Archive for Friday, August 12, 2005

Thematic Learning Communities growing at KU

August 12, 2005


Freshmen enrolling at Kansas University can choose the Thematic Learning Communities program, which is designed to fill class requirements, improve student retention and promote academic success.

The TLC is geared to the first-year students at KU and comprises two core courses and a seminar course that focus on a particular theme.

Mary Ann Rasnak, director of Academic Achievement and Access Center, oversees the TLC and says the programs not only help students succeed at KU, it also helps students select a major.

"One goal is to let students try on courses," Rasnak said. "Sometimes a student might not know that they would like a subject until they get involved - get into a study group and see how it can develop into a career."

New programs this year include Preparing for International Careers. Students will take a foreign language course paired with a course that explores what's involved when working with international clients.

Living Online: The Internet in College and Community teaches the history and structure of the Internet, and it focuses on how the Internet shapes everything from dating to careers. Class choices include sociology and American politics, as well as an introduction to computers.

Rasnak says one popular theme is Mind, Brain and Behavior.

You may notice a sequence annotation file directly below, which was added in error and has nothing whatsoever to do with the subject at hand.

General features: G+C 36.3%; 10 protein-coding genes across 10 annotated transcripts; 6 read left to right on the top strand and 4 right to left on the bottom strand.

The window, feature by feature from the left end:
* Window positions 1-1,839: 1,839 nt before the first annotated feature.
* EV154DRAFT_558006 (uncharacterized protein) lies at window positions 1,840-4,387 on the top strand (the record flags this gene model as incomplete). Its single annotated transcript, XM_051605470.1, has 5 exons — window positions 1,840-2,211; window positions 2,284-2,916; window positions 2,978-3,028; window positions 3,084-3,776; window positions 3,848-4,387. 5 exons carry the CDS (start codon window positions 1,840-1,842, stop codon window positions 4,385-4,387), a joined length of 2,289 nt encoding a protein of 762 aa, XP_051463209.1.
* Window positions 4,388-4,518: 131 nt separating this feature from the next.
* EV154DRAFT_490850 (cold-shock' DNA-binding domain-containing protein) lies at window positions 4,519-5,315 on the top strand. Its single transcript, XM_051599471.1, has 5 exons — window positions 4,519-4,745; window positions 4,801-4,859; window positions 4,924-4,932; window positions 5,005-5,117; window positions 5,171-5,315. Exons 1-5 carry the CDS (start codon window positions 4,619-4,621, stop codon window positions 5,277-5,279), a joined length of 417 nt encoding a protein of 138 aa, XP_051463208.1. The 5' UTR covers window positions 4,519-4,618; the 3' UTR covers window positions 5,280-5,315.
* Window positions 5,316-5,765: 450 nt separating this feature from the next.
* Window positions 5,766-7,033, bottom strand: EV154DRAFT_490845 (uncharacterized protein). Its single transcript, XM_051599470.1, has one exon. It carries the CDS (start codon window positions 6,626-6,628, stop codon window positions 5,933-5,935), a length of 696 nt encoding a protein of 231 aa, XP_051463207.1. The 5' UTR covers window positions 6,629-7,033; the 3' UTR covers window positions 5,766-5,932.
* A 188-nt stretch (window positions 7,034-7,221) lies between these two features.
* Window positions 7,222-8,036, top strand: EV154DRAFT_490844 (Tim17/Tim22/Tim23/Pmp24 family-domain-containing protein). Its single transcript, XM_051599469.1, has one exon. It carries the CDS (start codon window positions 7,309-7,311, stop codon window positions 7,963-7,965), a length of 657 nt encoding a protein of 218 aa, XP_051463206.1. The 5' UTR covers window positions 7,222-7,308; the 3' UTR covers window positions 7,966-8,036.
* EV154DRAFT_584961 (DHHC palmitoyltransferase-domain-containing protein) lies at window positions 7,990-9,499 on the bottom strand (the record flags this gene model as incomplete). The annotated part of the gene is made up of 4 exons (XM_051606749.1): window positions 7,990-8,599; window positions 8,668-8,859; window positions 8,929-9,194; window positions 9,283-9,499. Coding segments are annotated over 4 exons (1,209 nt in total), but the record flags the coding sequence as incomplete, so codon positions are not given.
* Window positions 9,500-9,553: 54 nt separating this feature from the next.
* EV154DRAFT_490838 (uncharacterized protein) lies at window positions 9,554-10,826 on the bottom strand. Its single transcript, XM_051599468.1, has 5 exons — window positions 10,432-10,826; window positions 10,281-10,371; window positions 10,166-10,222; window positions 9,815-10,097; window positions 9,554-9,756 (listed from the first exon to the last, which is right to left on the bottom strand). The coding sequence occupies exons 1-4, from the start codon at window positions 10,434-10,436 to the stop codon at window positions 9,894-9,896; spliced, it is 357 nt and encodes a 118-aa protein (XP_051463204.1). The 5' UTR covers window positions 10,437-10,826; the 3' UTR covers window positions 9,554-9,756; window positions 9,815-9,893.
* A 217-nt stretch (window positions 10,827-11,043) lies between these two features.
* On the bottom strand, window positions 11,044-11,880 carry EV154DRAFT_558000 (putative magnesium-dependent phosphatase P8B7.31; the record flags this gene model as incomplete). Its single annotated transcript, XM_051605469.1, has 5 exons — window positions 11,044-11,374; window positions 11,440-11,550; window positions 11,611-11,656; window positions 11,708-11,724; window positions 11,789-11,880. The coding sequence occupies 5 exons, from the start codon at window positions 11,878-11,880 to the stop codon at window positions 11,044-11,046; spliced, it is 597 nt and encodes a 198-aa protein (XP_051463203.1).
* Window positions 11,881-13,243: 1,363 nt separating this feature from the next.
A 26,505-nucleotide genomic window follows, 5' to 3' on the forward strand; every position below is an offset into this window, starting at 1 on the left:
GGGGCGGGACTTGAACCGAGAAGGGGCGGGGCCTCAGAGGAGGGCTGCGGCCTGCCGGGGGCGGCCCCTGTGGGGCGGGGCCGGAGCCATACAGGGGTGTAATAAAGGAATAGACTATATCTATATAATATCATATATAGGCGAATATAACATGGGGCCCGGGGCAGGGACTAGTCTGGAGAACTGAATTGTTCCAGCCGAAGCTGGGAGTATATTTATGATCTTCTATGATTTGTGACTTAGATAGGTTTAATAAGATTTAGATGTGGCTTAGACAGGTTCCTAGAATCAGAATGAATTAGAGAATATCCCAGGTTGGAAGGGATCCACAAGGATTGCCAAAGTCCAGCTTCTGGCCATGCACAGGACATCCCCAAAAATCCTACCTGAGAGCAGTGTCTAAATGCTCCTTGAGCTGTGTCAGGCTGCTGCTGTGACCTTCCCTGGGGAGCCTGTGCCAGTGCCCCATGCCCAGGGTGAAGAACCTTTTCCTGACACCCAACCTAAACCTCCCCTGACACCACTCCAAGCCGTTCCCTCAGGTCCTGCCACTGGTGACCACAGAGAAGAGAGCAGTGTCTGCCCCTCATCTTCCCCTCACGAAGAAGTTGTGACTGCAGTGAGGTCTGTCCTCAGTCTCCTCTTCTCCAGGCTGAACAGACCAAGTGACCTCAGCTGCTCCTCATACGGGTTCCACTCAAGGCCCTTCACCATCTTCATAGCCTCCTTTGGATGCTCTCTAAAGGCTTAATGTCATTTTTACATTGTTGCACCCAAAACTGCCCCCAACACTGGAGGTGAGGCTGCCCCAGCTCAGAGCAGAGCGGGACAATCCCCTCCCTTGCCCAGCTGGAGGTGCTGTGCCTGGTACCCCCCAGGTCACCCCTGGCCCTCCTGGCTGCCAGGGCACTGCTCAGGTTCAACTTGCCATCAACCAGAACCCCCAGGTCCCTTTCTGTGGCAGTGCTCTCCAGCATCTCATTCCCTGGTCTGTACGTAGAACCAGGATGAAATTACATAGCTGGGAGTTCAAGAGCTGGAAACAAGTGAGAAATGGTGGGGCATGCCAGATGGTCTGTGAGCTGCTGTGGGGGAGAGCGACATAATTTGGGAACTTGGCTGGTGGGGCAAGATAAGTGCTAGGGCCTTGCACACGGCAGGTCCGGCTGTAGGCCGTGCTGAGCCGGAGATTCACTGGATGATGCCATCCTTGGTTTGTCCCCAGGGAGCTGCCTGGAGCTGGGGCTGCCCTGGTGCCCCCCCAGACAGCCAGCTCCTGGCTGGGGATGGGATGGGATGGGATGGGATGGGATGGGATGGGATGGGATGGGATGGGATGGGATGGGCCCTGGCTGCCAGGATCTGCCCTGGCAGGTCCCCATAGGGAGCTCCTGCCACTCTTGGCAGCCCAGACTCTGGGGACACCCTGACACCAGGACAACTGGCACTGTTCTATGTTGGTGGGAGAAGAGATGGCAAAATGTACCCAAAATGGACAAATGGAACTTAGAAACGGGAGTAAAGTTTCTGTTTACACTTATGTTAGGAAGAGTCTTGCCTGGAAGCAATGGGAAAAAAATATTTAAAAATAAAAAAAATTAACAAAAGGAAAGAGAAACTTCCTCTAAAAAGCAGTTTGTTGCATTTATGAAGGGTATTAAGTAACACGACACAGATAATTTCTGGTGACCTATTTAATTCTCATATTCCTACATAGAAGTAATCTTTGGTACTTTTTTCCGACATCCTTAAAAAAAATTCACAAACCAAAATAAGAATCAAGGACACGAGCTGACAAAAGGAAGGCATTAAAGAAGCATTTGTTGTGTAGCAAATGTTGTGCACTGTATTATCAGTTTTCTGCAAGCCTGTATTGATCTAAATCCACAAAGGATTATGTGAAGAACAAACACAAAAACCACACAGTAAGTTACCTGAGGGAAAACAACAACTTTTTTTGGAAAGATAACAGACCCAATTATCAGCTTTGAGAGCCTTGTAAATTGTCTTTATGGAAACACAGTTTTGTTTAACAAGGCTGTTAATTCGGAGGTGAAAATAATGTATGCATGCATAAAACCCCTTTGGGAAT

"Students choose course options of computer science, linguistics and philosophy," Rasnak said. "These courses combined help explain human behavior."

The TLC allows students to participate in study groups, meet with professors outside of the classroom and engage in discussions related to the academic theme.

Students are paired with peer educators who help students improve their academic performance.

Beth Kimberly, a KU graduate in mathematics and strategic communications, served as a peer educator in Ellsworth Hall and created social and academic programs and study groups for the students.

"I was available to them for academic questions or questions about enrollment, dropping courses, studying, grades and more," Kimberly said. "I also co-facilitated a seminar on a topic revolving around orientation to college and linking the two courses our students were enrolled in."

Rasnak says the number of students returning to KU after their freshman year has increased 4 percent to 6 percent when they participated in the TLC program.

"We've finished our second year, and in a satisfaction survey we found overall students are happy with their experience," Rasnak said.

Students interested in more information may access the Web site at or call 864-0187. There's no tuition increase or fee to participate.

Francine Riley is a freelance writer


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